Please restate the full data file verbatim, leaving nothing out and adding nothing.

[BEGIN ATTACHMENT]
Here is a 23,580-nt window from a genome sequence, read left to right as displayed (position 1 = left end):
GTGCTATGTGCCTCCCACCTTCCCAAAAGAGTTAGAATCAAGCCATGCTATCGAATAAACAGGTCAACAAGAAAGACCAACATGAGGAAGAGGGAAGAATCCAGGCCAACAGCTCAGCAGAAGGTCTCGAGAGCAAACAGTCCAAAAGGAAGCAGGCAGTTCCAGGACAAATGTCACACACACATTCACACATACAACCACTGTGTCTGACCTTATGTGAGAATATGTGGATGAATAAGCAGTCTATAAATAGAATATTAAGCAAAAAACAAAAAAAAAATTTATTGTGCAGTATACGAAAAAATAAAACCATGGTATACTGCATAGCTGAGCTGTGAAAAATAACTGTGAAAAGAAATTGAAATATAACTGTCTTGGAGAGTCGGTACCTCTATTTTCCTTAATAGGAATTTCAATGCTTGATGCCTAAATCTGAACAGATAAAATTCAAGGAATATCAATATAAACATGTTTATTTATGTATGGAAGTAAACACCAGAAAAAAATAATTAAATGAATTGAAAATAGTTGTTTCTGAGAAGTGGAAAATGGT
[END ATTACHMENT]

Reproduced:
Here is a 23,580-nt window from a genome sequence, read left to right as displayed (position 1 = left end):
GTGCTATGTGCCTCCCACCTTCCCAAAAGAGTTAGAATCAAGCCATGCTATCGAATAAACAGGTCAACAAGAAAGACCAACATGAGGAAGAGGGAAGAATCCAGGCCAACAGCTCAGCAGAAGGTCTCGAGAGCAAACAGTCCAAAAGGAAGCAGGCAGTTCCAGGACAAATGTCACACACACATTCACACATACAACCACTGTGTCTGACCTTATGTGAGAATATGTGGATGAATAAGCAGTCTATAAATAGAATATTAAGCAAAAAACAAAAAAAAAATTTATTGTGCAGTATACGAAAAAATAAAACCATGGTATACTGCATAGCTGAGCTGTGAAAAATAACTGTGAAAAGAAATTGAAATATAACTGTCTTGGAGAGTCGGTACCTCTATTTTCCTTAATAGGAATTTCAATGCTTGATGCCTAAATCTGAACAGATAAAATTCAAGGAATATCAATATAAACATGTTTATTTATGTATGGAAGTAAACACCAGAAAAAAATAATTAAATGAATTGAAAATAGTTGTTTCTGAGAAGTGGAAAATGGT